National Wills Month is coming up in September – a good reminder for everyone to draw up – or relook – their will.
No one likes to confront their mortality, but estate planning and drafting a will is a critical part of financial planning, especially for wealthy individuals. It’s surprising how many people (wealthy or otherwise), don’t bother with a will because they assume their loved ones or immediate family members will automatically get an inheritance. But this isn’t always the case, and probate can be a long and expensive process. You’ve worked hard for what you have and built up your fortune, so you need to ensure your assets are preserved and distributed the way you envisioned. The only way to do this is to have a valid will in place.
What to keep in mind:
- The South African Law of Intestacy prescribes what would happen to your assets on your death if you die intestate (without a will in place). Without a will, you have no control over who inherits your wealth, who takes care of your children and your estate ends up with unnecessary expenses and fees that will eat into your fortune.
- Given the rise of global citizens and the internet bringing the world closer, diversifying assets across countries has become the norm. But foreign inheritance taxes and probate issues can complicate matters when it comes to a will. If your offshore investments are in a country that follows the same freedom of testation (where a person can leave their assets to whomever they like) as South Africa, there shouldn’t be a problem. However, if the country has forced heirship rules, it means there will be specific guidelines on exactly how your assets are distributed and you will have to work within those restrictions.
- If you have complicated assets, it really is in your best interests to have a professional to draw up your will. They can flag any potential issues and have the knowledge and expertise to ensure that your will is valid and meets all the requirements of the law.
- It’s not enough to just have a will, you need to update it regularly, taking into account life-changing events like the birth of a child, marriage, divorce, new property that’s not been included in your will or the death of a beneficiary or executor. If your will isn’t updated it could result in people unintentionally inheriting part of your estate, or loved ones not receiving the inheritance you planned. You should review your will once a year as part of your financial review process.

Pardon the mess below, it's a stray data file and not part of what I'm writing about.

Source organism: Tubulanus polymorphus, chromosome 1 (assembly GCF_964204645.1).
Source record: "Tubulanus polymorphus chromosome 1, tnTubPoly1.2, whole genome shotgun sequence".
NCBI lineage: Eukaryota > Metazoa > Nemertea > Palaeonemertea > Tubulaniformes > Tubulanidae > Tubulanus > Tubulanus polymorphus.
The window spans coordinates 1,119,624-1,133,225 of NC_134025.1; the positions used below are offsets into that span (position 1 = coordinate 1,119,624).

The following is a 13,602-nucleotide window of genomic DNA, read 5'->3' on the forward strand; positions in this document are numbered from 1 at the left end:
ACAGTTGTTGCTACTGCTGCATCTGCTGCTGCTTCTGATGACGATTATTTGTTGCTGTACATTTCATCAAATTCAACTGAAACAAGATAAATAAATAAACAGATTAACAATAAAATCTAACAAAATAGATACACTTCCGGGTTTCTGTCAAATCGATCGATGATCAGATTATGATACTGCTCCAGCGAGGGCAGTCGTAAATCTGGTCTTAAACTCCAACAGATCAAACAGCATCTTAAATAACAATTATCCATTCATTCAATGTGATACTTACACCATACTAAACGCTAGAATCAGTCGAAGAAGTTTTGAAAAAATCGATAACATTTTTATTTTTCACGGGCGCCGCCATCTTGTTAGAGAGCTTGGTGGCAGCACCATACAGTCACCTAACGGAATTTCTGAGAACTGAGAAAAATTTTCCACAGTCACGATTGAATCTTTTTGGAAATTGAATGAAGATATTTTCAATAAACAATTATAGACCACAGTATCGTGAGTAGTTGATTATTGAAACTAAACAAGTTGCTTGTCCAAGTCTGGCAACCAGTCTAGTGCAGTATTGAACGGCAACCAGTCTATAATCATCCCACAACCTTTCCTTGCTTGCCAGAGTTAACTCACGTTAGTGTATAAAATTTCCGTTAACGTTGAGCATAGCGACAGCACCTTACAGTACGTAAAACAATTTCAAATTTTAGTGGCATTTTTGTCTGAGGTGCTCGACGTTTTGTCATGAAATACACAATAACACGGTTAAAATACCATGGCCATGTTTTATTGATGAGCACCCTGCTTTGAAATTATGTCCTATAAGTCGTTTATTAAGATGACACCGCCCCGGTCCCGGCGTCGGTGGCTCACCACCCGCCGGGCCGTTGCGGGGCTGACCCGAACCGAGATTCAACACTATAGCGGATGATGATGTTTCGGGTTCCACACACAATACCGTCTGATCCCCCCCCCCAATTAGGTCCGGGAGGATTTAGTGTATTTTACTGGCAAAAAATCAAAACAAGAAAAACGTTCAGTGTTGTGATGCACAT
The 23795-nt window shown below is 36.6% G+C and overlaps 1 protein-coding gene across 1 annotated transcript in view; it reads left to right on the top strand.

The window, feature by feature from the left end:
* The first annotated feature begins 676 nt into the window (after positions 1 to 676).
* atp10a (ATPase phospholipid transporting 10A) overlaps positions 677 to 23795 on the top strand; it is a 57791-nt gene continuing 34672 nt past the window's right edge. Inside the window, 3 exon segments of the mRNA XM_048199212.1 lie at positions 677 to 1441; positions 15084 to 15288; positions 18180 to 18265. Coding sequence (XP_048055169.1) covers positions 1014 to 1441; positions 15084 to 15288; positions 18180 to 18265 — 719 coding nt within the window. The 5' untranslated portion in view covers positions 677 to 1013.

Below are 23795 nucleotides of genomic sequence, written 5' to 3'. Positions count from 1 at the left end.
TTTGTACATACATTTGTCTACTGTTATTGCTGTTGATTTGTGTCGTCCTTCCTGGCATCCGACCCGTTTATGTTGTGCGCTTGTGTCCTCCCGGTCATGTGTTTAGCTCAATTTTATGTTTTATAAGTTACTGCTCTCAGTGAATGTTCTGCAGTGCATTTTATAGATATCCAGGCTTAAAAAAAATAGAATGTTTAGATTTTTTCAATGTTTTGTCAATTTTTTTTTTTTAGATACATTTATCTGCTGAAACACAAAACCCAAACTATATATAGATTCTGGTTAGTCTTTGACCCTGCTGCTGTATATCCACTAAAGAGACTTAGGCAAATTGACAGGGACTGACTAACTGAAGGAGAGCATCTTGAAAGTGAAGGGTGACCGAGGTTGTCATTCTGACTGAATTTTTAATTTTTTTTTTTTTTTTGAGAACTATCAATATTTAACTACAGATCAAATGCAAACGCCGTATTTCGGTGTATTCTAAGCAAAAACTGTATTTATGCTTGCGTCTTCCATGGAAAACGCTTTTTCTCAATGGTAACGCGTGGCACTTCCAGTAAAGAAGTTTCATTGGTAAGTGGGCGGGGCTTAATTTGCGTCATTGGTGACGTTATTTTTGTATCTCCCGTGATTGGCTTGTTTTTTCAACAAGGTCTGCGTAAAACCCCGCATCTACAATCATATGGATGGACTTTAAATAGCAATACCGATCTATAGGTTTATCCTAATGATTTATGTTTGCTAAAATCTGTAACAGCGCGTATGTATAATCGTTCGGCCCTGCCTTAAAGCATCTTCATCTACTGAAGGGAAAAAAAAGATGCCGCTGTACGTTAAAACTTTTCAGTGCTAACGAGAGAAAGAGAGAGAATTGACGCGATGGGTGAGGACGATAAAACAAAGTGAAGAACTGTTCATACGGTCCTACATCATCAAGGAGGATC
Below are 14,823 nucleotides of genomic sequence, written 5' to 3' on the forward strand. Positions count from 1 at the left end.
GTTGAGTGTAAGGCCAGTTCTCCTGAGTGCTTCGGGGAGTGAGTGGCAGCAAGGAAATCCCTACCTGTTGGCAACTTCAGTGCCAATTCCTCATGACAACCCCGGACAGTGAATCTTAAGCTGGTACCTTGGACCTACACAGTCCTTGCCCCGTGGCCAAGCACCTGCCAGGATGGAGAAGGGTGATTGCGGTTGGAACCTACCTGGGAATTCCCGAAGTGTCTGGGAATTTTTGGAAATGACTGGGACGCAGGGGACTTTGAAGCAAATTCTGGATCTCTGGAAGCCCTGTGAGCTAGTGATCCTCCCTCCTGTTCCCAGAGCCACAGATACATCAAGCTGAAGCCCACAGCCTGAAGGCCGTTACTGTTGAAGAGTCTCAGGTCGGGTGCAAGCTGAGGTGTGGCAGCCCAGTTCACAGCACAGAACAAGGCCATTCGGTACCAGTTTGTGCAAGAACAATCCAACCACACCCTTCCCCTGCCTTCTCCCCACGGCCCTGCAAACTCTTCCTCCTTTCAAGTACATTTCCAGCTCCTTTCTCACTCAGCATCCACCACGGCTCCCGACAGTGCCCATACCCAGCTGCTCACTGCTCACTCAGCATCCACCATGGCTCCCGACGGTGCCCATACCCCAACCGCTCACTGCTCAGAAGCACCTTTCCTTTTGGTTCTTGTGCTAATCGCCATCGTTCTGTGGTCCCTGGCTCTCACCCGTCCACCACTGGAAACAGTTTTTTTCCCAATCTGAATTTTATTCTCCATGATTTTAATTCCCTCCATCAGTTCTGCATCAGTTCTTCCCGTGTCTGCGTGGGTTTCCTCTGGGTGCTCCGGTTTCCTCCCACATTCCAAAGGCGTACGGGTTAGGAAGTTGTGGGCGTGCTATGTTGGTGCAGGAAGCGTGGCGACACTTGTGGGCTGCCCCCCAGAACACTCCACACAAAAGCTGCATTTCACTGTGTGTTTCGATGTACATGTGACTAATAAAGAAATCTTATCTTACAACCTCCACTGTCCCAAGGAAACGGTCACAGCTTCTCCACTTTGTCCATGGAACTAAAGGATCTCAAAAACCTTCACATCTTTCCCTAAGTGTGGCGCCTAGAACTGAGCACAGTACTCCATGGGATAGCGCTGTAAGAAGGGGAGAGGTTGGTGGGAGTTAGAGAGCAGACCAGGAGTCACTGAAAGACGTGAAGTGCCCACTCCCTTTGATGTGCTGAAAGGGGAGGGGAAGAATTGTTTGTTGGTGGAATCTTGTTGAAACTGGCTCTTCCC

- Having a will in place is particularly necessary if you have complicated family dynamics. Save them the trouble of a potential court battle, expensive legal fees and any unnecessary stress by having all your affairs in order.
- You are able to safeguard your minor children by nominating a legal guardian in your will. A surviving parent normally gets sole legal custody if one parent dies, but if both parents are dead, children need a guardian who will see to their daily needs and care. If no guardian is appointed the court will appoint one for you and this could be someone you might not want raising your children.
- You need to nominate an executor. This is the person who is in charge of wrapping up all your affairs – from closing bank accounts to liquidating assets and everything in between. You can have more than one executor but it will cost more. Try to negotiate the executor fees upfront. An executor can charge up to 3.5% on the gross value assets in an estate, as well as a commission of 6% on all income collected after your death.